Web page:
- Bid-ask spread is the amount (in rupees or paise) by which the best ask rate (lowest sell price) exceeds the best bid rate (highest buy price) of a security at any given moment.
- Trading volume and volatility are two main determinants of the width of the bid-ask spread.
- In a liquid market, with high trading volume (i.e., a large number of units or securities being traded), the bid-ask spread is low.
What is Bid-Ask Spread?
It is used for trading and to read an order book. The lower the bid-ask spread, the higher the chance of a transaction between the buyer and seller.
Example of Bid-Ask Spread
If the best ask rate is Rs 5,252 and the best bid rate is Rs 5,250, then the bid-ask spread is Rs 2.
Factors affecting the Bid-Ask Spread?
The main factor determining the width of the bid-ask spread is the trading volume. Another critical factor affecting the bid-ask spread is market volatility. Stocks that are thinly traded generally have higher spreads. Also, the bid-ask spread widens during times of high volatility.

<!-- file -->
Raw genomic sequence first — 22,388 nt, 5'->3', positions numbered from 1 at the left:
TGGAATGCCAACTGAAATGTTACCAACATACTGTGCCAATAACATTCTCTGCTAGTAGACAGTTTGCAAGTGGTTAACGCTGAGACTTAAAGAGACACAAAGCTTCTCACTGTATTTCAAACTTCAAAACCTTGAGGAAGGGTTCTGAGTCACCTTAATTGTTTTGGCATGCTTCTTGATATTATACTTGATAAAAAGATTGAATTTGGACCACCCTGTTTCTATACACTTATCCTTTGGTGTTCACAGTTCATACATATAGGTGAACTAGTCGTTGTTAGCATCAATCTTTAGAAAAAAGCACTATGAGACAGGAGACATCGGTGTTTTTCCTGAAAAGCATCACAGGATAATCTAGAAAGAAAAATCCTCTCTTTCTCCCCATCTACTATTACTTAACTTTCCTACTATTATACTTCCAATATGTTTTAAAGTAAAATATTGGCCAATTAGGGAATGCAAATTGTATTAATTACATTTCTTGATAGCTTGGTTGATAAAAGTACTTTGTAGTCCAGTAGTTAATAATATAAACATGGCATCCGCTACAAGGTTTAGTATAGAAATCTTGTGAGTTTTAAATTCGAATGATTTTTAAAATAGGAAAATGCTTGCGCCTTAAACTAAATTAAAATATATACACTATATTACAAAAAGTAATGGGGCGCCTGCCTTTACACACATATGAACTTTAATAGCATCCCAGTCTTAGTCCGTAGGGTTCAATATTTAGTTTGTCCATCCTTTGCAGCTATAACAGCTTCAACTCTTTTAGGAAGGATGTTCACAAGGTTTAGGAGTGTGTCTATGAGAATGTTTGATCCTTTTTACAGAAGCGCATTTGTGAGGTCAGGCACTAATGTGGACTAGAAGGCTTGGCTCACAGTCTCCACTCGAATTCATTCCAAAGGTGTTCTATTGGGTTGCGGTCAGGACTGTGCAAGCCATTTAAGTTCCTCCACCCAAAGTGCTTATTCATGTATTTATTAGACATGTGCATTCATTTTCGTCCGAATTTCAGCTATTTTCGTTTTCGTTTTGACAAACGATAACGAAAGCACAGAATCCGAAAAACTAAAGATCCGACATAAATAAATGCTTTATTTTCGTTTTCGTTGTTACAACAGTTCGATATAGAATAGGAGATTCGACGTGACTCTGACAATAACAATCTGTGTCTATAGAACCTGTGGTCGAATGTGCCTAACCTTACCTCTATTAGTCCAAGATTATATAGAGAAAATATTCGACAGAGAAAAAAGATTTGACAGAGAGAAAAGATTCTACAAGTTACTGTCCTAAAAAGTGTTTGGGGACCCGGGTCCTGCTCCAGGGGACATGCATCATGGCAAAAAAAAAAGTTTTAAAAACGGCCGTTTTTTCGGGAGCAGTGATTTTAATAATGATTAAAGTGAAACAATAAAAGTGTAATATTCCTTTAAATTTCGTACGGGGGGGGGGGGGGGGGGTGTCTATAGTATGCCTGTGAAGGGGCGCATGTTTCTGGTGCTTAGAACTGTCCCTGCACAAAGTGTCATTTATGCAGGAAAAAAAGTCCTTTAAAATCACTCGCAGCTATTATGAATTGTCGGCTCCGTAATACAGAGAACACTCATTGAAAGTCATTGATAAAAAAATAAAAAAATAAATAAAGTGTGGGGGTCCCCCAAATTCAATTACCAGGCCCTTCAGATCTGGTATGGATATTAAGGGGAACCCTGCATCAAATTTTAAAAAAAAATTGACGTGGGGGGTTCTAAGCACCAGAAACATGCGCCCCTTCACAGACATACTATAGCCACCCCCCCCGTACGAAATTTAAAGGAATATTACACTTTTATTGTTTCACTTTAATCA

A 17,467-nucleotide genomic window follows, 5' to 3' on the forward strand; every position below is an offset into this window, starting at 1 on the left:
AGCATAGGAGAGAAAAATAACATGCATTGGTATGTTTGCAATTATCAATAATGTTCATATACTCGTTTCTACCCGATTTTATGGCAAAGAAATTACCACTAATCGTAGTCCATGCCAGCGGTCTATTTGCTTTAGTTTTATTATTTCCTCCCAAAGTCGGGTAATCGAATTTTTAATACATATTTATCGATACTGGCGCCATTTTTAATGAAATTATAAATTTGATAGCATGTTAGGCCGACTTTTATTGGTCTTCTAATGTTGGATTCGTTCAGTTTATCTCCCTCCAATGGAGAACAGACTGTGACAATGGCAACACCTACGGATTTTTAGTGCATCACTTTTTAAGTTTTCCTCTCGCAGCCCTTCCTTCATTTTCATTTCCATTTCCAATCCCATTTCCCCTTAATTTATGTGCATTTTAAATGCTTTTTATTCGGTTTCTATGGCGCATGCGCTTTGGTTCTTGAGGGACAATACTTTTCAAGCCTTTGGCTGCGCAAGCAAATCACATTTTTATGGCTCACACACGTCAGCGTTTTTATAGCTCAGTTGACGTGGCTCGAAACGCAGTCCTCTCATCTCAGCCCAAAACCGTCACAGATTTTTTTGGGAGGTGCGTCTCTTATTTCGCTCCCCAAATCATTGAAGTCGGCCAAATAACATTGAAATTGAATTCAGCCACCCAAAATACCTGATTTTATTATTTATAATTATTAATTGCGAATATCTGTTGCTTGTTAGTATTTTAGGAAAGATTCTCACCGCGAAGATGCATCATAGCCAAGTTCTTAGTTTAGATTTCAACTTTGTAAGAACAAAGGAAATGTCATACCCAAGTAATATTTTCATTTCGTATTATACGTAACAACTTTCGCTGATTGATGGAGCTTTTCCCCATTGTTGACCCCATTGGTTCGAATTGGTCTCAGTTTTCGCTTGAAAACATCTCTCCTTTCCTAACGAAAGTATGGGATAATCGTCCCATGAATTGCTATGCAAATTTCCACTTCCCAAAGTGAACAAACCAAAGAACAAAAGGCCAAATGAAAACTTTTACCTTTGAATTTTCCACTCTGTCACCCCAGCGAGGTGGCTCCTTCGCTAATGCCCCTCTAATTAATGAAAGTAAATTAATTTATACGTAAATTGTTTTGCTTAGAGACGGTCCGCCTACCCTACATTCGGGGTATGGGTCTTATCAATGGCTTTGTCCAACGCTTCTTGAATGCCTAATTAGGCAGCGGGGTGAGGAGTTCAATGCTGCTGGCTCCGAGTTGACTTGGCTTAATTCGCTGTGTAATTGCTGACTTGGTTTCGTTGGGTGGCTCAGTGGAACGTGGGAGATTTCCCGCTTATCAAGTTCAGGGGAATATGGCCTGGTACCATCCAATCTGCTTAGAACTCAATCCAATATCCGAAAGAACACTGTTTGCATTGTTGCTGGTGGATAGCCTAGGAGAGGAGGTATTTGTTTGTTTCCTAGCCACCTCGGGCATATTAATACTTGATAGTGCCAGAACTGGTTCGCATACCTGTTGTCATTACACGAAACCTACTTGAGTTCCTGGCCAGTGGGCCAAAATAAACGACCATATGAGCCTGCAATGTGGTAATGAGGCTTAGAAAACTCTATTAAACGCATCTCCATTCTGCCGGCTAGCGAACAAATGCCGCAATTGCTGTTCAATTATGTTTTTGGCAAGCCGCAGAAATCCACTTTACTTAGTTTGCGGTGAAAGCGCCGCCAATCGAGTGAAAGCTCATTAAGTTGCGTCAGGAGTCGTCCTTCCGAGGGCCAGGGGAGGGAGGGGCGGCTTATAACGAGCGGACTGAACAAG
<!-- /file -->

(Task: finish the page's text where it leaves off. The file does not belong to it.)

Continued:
Liquidity and Bid-Ask Spread
The width of the bid-ask spread differs from one asset to another because of the difference in liquidity. In a liquid market, with high trading volume (i.e., a large number of units or securities being traded), the bid-ask spread is low, as there are many buyers and sellers. So, the bid-ask spread may tell us how liquid a security is, as the lower the bid-ask spread, the more liquid the security.
An example to showcase the relationship between liquidity and the bid-ask spread is that of the currency market. Current is invariably considered the most liquid asset. In the currency market, the bid-ask spread is one of the smallest.
On a trading day, at any given moment, in a security’s trade order book (refer table), there will be a list of different bid rates or prices and different ask rates or prices of different bidders and sellers, respectively.
Bid rates are arranged highest to lowest, i.e., the highest buy price (most beneficial for a potential seller, hence best bid price) to the lowest buy price (least beneficial for a potential seller), quoted by bidders for that security. Ask rates, on the other hand, are arranged from the lowest sell price (most beneficial for a potential buyer, hence best ask price) to the highest sell price (least beneficial for a potential buyer).
Once a trade is made, the rates in the queue climb up the order book.